Frequently Asked Questions

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Frequently Asked Questions

Foot Surgery FAQs: Minimally Invasive Foot Surgery

What is minimally invasive surgery?

What is minimally invasive surgery?

A type of surgical procedure that accesses the surgical site thru a small opening in the skin, not a long incision.

A small incision is created on the foot, and a uniquely designed instrument is inserted into the opening. The whole process is done through a small opening of less than an inch. At the end of the surgical operation, a stitch may be used to seal the opening, and a small bandage protects the surface.

Why is minimally invasive surgery a better option compared to others?

Why is minimally invasive surgery a better option compared to others?

Minimally invasive surgery causes less harm because there is only minor disruption of the soft tissue. This process ensures a quick recovery.  The patient can walk immediately following the surgery and get back to their normal lives quickly. Certain minimally invasive foot surgery causes minimal pain.  The entire outpatient procedure lasts about 90 minutes, from your arrival to the time you walk out of your surgery and drive yourself home.  Compare bunion surgery types here.

What are some of the the advantages of minimally invasive surgery?

Quick outpatient surgical procedure – about 90 minutes including pre- and post-op.

Almost pain free, walk out of surgery and drive yourself home.

Minimal or no time off work.

Quick recovery time, measured in weeks, not months.

A small cut is applied rather than large incision.

Smaller incision results in fewer side effects including less bleeding, less pain, less scarring, reduced intake of narcotics, less complications which reduce the risk of infection and avoid little injury on the muscles, nerves and tissues.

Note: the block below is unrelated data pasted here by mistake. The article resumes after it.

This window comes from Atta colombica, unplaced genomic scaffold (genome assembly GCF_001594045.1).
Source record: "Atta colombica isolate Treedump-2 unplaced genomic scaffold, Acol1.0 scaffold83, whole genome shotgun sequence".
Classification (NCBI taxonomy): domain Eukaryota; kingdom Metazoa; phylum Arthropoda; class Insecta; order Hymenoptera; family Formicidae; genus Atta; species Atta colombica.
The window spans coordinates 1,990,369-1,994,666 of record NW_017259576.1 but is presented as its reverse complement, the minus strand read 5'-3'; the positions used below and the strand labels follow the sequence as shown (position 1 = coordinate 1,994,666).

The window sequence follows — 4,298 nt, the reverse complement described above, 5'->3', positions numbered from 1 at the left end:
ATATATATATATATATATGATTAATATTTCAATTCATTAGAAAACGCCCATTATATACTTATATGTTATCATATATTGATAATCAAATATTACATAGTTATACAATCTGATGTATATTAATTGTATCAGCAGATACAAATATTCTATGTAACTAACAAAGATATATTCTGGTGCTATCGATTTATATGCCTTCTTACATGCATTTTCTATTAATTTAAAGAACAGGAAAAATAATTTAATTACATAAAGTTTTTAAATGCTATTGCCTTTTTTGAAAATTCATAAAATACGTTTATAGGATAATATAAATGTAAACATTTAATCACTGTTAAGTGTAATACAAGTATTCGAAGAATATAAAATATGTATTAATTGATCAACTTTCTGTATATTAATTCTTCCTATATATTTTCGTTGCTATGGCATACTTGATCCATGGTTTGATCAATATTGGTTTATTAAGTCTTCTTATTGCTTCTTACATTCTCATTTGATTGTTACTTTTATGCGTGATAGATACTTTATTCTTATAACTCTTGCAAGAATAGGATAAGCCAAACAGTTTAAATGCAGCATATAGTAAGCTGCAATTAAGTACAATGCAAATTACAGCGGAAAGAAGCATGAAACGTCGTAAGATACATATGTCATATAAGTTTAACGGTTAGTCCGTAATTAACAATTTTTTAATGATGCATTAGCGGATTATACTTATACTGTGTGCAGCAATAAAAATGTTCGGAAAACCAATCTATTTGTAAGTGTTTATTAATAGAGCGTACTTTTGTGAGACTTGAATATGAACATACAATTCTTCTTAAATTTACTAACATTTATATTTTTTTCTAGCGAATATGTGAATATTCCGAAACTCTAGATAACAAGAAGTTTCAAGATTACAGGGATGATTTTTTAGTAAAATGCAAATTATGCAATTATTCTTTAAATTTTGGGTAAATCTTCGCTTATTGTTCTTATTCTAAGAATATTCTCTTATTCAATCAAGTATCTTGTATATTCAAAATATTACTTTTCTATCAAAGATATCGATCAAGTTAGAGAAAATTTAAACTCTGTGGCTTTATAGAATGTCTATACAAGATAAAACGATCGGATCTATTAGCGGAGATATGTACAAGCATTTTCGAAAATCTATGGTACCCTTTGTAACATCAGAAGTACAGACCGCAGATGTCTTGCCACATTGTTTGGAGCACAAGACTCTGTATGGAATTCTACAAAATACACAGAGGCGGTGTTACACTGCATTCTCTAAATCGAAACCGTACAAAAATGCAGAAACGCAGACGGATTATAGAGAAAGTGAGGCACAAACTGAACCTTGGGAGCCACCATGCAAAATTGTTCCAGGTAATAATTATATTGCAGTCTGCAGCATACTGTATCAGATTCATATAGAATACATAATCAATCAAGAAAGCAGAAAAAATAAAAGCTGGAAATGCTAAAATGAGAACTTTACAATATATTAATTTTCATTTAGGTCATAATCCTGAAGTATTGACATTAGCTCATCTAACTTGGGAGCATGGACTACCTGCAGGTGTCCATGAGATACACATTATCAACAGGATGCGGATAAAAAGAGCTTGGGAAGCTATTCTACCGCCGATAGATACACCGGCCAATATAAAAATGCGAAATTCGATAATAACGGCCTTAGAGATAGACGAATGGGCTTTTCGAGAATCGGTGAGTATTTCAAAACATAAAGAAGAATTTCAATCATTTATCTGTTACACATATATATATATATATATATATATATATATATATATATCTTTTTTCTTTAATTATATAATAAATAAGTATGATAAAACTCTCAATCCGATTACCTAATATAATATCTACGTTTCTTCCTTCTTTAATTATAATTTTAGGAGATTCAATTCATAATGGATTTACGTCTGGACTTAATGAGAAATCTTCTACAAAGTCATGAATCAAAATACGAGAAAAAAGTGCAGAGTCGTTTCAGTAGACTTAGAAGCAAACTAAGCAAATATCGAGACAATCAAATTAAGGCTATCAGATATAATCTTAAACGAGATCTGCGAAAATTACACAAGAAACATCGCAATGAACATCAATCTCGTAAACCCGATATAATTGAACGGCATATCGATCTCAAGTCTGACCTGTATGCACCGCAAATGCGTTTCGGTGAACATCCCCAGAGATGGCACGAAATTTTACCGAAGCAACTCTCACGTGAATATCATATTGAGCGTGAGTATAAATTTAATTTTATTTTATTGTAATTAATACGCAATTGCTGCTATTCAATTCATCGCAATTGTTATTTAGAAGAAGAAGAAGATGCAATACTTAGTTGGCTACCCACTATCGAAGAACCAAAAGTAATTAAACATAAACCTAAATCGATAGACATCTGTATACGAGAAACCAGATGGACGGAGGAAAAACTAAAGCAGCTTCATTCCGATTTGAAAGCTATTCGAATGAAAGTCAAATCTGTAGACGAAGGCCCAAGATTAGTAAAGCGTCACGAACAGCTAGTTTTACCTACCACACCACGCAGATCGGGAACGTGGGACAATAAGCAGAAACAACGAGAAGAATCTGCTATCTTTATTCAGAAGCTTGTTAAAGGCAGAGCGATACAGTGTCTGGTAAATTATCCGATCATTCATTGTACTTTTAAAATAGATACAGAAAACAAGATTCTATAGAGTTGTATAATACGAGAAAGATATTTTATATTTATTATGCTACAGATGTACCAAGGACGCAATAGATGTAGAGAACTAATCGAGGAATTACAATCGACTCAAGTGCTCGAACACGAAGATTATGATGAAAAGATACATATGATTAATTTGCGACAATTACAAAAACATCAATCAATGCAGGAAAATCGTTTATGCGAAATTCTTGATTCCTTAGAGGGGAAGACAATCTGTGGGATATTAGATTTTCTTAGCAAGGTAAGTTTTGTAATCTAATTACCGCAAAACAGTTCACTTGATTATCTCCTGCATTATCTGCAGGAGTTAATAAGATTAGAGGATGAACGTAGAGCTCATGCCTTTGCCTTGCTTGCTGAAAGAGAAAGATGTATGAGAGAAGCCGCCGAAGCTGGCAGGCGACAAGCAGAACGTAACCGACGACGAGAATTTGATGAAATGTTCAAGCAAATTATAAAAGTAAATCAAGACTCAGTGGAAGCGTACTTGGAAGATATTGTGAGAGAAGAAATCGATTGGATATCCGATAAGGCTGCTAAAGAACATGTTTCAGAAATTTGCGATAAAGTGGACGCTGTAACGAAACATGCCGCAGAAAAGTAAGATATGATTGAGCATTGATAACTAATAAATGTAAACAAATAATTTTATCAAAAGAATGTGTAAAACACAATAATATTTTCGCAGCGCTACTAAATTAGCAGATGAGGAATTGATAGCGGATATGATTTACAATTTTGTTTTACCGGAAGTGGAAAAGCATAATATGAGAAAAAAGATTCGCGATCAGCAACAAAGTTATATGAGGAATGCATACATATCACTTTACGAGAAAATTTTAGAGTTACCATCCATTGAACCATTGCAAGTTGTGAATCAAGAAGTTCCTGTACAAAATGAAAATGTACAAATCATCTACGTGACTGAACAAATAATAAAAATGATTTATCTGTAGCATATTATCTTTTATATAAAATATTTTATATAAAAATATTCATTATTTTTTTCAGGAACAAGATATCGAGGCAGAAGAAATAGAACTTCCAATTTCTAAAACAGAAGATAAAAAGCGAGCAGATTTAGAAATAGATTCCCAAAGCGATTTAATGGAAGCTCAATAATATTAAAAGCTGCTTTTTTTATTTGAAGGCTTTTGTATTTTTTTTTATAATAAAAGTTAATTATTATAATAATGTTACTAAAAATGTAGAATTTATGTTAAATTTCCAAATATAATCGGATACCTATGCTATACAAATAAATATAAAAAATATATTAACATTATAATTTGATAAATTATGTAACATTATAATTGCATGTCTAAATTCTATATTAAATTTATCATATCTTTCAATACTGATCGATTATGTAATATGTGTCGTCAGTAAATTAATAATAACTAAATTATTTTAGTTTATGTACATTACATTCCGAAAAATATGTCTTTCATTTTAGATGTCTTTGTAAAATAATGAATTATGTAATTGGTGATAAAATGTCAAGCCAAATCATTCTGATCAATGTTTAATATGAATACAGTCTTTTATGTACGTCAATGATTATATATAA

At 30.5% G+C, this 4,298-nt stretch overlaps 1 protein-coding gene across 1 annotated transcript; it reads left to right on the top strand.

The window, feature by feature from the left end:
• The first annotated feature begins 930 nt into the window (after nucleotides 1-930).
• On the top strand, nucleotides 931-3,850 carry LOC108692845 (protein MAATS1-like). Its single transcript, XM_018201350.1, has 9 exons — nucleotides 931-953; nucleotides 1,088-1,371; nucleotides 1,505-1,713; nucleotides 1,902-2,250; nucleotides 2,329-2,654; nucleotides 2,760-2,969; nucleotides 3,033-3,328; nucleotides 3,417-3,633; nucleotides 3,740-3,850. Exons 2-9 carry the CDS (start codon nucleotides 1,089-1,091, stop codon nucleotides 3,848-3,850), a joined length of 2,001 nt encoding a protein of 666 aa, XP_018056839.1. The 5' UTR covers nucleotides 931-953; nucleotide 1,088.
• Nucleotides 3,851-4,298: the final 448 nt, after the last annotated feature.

Compare bunion surgery procedures here.

Is this a new type of surgery?

Minimally invasive surgery isn’t a new type of surgery, It has been over two decades since the first founders started the development of this technique. With increasing development, the pioneers discovered a way to fix bunions, heel spurs and hammer toes with minimal pain and recovery time.  Find out more about the types of bunion surgery here.

What is a bunion?

A bunion (Hallux Valgus) is a red bump that forms on the inside of the foot at the big toe joint.  It often coincides with the big toe angling in toward the other toes.  The condition is caused by an imbalance in the muscles, tendons and ligaments in the foot.  Bunions can be removed by a quick outpatient procedure similar to a dentist visit.

A bunion deformity is made up of three parts. The physician or doctor will analyze your foot during the medical consultation and point to you which part, if there is any or the entire parts your bunion deformity has.

  1. Increase in the size of the metatarsal head, which causes bumps on that part of the foot.
  2. ‎Deviation of the first metatarsal bone toward the midline of the body which causes the metatarsal head to protrude and therefore makes the bump more visible.
  3. ‎ The big toe moves toward the little toe and pushes against the second toe.

See Also: What You Need to Know About Bunions

What is an arthritic bunion?